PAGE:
There are times when I feel that people who launch regional Indian restaurants deserve bravery medals.
I remember going to Dakshin Coastal at ITC Maratha once when a Malayali colleague lambasted a Kerala fish preparation served to her. When I later mentioned it to the chef, I was told that the version they served was from north Kerala, while my colleague was from the southern part of the state.
I once had a lovely dinner at an Assamese restaurant called Axomi in Bangalore. The young owner of the newly-opened restaurant told me that while non-Assamese folks enjoyed the food, there were Assamese diners who said the food was not kosher.
Surjapriya Ghosh ran into trouble when she opened Bong Bong in Mumbai, where she proposed to serve ‘modern Bengali food’. Clamours for kosha mangsho from irate Bengalis expats made her quietly switch to a more traditional menu.
I have rarely come across a Parsi, who approves of the food served in new Parsi restaurants in the city such as Jamjoji (which shut down eventually), SodaBottleOpenerWala or even Social with its dhansak. But, then, most Parsis look down upon any Parsi food served out of home including that in the much touted Britannia at Fort.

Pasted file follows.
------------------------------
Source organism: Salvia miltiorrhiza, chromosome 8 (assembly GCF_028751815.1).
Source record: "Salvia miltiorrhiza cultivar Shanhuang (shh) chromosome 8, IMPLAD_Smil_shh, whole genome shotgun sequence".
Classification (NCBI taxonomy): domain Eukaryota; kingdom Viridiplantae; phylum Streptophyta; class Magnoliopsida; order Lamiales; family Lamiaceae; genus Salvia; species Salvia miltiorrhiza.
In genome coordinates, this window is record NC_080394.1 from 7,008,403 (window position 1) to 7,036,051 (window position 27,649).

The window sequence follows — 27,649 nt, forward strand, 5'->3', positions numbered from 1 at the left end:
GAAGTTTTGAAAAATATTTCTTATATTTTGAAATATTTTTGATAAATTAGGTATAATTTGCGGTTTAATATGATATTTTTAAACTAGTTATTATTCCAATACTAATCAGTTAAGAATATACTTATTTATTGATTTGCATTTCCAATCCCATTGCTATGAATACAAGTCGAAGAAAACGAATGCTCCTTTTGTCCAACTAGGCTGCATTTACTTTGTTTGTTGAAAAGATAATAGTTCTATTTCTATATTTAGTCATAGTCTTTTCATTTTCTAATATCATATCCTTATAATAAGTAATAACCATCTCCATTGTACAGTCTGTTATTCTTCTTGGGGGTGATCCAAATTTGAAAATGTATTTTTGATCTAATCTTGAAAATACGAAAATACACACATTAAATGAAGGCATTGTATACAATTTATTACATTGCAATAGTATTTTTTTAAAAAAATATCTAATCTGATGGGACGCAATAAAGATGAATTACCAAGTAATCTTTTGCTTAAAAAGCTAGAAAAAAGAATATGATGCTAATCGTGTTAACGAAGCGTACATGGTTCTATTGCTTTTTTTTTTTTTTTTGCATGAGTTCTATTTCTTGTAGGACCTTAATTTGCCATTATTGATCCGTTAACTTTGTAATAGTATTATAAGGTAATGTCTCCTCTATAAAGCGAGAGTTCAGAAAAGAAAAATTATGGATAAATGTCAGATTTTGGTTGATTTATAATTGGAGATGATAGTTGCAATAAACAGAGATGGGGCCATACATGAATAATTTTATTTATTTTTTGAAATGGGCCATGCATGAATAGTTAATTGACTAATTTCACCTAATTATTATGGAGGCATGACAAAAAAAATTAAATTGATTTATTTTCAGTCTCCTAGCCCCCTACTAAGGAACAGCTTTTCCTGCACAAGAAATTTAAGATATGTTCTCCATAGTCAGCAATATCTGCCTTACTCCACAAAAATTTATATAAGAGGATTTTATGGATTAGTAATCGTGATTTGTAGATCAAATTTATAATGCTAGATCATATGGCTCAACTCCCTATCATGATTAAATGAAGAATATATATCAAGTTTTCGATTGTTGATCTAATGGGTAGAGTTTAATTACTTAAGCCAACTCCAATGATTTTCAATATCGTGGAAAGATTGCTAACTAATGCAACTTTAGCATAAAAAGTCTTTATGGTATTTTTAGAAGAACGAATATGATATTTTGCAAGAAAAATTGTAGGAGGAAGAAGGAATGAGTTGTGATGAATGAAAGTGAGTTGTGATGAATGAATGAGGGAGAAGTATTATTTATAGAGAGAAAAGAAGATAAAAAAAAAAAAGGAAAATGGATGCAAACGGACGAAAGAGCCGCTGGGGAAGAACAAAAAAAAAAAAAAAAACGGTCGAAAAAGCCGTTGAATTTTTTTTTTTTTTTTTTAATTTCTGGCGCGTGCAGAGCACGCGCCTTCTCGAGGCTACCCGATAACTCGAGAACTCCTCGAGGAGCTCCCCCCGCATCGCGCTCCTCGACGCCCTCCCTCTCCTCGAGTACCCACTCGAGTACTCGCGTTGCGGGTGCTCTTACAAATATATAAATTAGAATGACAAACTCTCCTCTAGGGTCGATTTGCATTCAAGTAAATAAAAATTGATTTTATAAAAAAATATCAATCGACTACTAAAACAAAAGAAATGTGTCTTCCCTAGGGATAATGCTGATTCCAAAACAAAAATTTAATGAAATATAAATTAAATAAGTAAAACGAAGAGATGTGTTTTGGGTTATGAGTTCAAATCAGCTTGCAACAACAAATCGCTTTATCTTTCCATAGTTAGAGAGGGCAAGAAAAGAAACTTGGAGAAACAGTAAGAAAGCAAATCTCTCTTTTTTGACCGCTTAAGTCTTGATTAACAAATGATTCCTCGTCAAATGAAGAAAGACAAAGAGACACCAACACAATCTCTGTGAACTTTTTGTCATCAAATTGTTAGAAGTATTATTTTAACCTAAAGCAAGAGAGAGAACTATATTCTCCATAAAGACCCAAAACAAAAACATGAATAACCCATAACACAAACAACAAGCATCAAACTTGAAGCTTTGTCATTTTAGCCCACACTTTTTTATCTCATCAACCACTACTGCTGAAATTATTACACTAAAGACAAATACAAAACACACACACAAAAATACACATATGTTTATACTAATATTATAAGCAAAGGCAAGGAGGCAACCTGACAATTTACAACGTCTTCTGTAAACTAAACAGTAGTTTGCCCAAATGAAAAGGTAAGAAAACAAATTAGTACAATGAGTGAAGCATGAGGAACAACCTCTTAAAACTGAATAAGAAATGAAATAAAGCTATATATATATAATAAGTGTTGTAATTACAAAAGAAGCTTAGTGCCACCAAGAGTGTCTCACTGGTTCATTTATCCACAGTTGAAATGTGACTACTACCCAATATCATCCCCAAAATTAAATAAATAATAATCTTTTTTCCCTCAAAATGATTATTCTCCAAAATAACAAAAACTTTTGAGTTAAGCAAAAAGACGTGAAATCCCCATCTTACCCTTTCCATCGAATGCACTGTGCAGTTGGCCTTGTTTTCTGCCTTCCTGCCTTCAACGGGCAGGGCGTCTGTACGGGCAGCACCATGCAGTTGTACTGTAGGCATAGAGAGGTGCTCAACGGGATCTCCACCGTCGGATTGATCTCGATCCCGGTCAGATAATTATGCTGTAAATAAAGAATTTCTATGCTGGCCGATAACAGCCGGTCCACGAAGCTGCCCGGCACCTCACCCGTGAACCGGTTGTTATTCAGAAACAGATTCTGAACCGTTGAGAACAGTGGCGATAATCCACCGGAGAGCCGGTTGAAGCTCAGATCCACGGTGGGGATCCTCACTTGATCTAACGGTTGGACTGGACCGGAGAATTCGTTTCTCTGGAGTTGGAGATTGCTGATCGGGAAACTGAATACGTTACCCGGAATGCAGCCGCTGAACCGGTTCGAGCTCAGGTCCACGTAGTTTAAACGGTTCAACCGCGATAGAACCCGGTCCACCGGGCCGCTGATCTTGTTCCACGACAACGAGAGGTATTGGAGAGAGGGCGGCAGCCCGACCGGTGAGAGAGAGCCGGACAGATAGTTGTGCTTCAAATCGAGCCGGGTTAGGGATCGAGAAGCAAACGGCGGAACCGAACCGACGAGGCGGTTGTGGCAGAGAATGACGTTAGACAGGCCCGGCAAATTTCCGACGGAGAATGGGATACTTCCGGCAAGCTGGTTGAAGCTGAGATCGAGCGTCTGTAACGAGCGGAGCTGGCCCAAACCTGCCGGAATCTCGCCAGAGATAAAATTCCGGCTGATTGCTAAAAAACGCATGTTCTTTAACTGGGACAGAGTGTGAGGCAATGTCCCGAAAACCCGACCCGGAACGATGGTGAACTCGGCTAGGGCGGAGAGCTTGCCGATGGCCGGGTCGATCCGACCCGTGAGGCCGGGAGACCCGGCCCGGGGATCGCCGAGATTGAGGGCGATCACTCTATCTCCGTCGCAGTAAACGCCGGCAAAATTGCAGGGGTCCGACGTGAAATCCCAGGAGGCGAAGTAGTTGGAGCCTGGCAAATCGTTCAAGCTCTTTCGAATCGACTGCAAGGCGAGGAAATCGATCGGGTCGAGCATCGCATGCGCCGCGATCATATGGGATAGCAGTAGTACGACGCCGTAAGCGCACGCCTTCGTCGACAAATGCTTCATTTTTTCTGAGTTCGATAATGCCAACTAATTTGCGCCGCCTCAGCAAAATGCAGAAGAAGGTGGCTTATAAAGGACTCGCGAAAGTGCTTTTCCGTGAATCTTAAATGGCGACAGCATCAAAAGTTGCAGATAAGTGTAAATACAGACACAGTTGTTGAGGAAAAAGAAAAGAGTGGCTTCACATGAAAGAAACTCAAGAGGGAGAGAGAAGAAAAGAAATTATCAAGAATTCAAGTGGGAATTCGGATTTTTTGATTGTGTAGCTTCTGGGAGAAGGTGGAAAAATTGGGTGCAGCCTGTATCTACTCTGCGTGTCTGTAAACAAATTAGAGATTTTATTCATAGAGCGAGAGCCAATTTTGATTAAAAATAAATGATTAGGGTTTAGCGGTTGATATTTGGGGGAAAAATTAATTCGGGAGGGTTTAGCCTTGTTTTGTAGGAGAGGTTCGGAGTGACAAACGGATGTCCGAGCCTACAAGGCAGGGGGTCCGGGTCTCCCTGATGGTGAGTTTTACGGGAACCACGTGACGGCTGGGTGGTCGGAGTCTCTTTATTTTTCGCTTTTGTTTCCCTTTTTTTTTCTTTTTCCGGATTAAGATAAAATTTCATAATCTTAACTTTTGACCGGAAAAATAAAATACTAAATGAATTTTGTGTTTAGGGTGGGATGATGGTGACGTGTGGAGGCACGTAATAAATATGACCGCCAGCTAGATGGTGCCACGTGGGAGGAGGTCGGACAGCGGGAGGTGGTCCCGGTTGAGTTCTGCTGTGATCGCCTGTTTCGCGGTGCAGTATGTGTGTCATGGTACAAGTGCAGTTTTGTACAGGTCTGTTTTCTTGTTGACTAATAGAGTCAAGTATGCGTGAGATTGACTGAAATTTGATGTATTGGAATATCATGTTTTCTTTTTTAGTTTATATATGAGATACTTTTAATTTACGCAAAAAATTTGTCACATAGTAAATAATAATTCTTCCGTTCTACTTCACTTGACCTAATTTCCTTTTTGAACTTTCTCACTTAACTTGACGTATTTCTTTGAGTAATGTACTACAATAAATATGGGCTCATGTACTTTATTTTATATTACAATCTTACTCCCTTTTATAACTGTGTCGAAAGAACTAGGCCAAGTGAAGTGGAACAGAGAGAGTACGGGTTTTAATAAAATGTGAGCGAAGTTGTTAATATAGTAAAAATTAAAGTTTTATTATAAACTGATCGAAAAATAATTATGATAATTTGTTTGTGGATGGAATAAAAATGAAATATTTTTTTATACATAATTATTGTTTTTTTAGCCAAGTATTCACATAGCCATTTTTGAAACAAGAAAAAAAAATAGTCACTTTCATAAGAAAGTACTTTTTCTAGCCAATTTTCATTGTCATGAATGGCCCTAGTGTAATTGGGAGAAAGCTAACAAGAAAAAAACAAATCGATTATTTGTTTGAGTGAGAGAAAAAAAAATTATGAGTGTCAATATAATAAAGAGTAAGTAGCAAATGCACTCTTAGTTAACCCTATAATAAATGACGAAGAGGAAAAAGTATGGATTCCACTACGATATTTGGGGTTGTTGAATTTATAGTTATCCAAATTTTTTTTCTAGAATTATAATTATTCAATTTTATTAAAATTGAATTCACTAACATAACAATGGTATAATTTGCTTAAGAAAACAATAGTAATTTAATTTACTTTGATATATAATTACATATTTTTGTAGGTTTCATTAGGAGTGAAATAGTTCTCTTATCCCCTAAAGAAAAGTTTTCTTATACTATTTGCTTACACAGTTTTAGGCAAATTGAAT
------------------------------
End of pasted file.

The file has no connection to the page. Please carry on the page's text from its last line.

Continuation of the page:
Glyston Gracias, chef at Smoke House Deli, spoke to me about this in a recent chat. Glyston, who belongs to the East Indian community of Mumbai, hopes to open a restaurant someday, which will serve East Indian food. His worry though is that no two East Indian families will serve the same version of the same dish.
Even the recipe of the famous bottle masala, intrinsic to East Indian food, varies from one cook to another according to Glyston. His grandmother used 32 spices, while his mother uses 20!
“What will you do when people say your vindaloo is not the way their mothers make it?” I asked him.
Glyston smiled and said, “I will ask them for the recipe for their version."
Chef Sahil Singh of PaPaYa points out that unlike French cuisine, recipes in Indian cuisine haven’t been astutely documented, and that that there are variations from one cook to another.
Coming back to Glyston and the variance in the East Indian vindaloo, let’s not forget that there are variations of the dish made by East Indians, Goans and Mangaloreans. Just as dosas in Bangalore are different from those in Chennai, and biryanis in Kolkata are different from those in Mumbai.
Yes, it takes a lot of courage to open an Indian restaurant, and hope to please all.
Kalyan is a Mumbai-based food blogger and columnist who loves to travel in search of local tastes. He is at his happiest when eating at small, family-run places. His blog Finely Chopped won the Best Food Blog Award in 2013 and 2014 at the Food Bloggers Association of India awards. He is the lead critic for Mumbai at EazyDiner and is a columnist for Femina. He is also the Chief Chowzter for Mumbai, and conducts food walks in the city.
Kalyan is a food and travel blogger, who is excited about Indian food and tries his best to bring it alive through his stories. He is happiest when he eats at small, family-run places. He blogs at <a href="http://www.finelychopped.net/"> Finely Chopped.</a>